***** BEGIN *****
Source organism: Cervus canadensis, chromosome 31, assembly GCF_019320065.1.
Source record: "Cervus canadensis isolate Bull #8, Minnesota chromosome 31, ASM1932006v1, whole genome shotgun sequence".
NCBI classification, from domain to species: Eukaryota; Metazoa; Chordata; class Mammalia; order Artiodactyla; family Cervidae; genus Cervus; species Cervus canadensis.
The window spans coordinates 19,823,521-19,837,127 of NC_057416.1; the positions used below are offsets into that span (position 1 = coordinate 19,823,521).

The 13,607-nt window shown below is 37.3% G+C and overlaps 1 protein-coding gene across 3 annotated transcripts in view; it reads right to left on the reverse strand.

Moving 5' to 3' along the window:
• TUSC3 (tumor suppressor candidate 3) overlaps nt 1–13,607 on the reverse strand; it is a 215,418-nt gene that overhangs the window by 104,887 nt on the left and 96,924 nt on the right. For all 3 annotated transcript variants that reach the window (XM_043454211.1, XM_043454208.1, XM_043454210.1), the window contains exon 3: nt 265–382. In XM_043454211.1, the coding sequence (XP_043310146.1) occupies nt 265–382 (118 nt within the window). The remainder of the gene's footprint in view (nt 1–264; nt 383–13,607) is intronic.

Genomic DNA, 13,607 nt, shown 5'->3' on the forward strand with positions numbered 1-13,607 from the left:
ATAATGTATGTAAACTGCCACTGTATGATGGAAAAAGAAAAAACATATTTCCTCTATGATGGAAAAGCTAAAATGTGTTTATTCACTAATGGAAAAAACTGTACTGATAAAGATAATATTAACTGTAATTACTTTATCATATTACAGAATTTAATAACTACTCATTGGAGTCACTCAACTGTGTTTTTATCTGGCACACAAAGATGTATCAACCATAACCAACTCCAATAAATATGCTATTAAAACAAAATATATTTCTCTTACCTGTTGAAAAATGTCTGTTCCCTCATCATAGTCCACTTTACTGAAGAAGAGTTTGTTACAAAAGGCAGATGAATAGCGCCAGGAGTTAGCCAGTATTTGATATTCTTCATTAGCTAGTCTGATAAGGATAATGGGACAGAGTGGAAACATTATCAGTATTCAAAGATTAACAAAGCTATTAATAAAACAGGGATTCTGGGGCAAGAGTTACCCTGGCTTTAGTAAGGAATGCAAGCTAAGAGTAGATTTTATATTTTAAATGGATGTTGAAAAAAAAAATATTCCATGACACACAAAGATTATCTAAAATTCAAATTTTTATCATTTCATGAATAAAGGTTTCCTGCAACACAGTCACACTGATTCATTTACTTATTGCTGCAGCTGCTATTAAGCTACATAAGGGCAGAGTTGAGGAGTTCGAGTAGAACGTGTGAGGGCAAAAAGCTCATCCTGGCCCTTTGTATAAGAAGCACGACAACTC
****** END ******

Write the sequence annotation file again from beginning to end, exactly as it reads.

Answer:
Source organism: Cervus canadensis, chromosome 31, assembly GCF_019320065.1.
Source record: "Cervus canadensis isolate Bull #8, Minnesota chromosome 31, ASM1932006v1, whole genome shotgun sequence".
NCBI classification, from domain to species: Eukaryota; Metazoa; Chordata; class Mammalia; order Artiodactyla; family Cervidae; genus Cervus; species Cervus canadensis.
The window spans coordinates 19,823,521-19,837,127 of NC_057416.1; the positions used below are offsets into that span (position 1 = coordinate 19,823,521).

The 13,607-nt window shown below is 37.3% G+C and overlaps 1 protein-coding gene across 3 annotated transcripts in view; it reads right to left on the reverse strand.

Moving 5' to 3' along the window:
• TUSC3 (tumor suppressor candidate 3) overlaps nt 1–13,607 on the reverse strand; it is a 215,418-nt gene that overhangs the window by 104,887 nt on the left and 96,924 nt on the right. For all 3 annotated transcript variants that reach the window (XM_043454211.1, XM_043454208.1, XM_043454210.1), the window contains exon 3: nt 265–382. In XM_043454211.1, the coding sequence (XP_043310146.1) occupies nt 265–382 (118 nt within the window). The remainder of the gene's footprint in view (nt 1–264; nt 383–13,607) is intronic.

Genomic DNA, 13,607 nt, shown 5'->3' on the forward strand with positions numbered 1-13,607 from the left:
ATAATGTATGTAAACTGCCACTGTATGATGGAAAAAGAAAAAACATATTTCCTCTATGATGGAAAAGCTAAAATGTGTTTATTCACTAATGGAAAAAACTGTACTGATAAAGATAATATTAACTGTAATTACTTTATCATATTACAGAATTTAATAACTACTCATTGGAGTCACTCAACTGTGTTTTTATCTGGCACACAAAGATGTATCAACCATAACCAACTCCAATAAATATGCTATTAAAACAAAATATATTTCTCTTACCTGTTGAAAAATGTCTGTTCCCTCATCATAGTCCACTTTACTGAAGAAGAGTTTGTTACAAAAGGCAGATGAATAGCGCCAGGAGTTAGCCAGTATTTGATATTCTTCATTAGCTAGTCTGATAAGGATAATGGGACAGAGTGGAAACATTATCAGTATTCAAAGATTAACAAAGCTATTAATAAAACAGGGATTCTGGGGCAAGAGTTACCCTGGCTTTAGTAAGGAATGCAAGCTAAGAGTAGATTTTATATTTTAAATGGATGTTGAAAAAAAAAATATTCCATGACACACAAAGATTATCTAAAATTCAAATTTTTATCATTTCATGAATAAAGGTTTCCTGCAACACAGTCACACTGATTCATTTACTTATTGCTGCAGCTGCTATTAAGCTACATAAGGGCAGAGTTGAGGAGTTCGAGTAGAACGTGTGAGGGCAAAAAGCTCATCCTGGCCCTTTGTATAAGAAGCACGACAACTC